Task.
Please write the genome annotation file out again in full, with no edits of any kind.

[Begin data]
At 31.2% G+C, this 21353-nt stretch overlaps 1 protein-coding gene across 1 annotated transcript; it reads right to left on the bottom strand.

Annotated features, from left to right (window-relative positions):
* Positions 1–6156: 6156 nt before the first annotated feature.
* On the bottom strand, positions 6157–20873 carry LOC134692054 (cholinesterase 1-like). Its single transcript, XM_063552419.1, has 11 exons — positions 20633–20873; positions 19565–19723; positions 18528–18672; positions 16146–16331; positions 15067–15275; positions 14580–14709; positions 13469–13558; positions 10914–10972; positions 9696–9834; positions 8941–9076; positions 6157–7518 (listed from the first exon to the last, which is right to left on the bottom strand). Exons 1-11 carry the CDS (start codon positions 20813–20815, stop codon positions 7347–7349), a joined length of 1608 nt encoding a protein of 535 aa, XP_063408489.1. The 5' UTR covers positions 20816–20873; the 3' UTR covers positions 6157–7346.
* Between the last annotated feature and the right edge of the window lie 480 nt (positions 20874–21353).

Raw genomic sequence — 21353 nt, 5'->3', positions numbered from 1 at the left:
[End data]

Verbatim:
At 31.2% G+C, this 21353-nt stretch overlaps 1 protein-coding gene across 1 annotated transcript; it reads right to left on the bottom strand.

Annotated features, from left to right (window-relative positions):
* Positions 1–6156: 6156 nt before the first annotated feature.
* On the bottom strand, positions 6157–20873 carry LOC134692054 (cholinesterase 1-like). Its single transcript, XM_063552419.1, has 11 exons — positions 20633–20873; positions 19565–19723; positions 18528–18672; positions 16146–16331; positions 15067–15275; positions 14580–14709; positions 13469–13558; positions 10914–10972; positions 9696–9834; positions 8941–9076; positions 6157–7518 (listed from the first exon to the last, which is right to left on the bottom strand). Exons 1-11 carry the CDS (start codon positions 20813–20815, stop codon positions 7347–7349), a joined length of 1608 nt encoding a protein of 535 aa, XP_063408489.1. The 5' UTR covers positions 20816–20873; the 3' UTR covers positions 6157–7346.
* Between the last annotated feature and the right edge of the window lie 480 nt (positions 20874–21353).

Raw genomic sequence — 21353 nt, 5'->3', positions numbered from 1 at the left: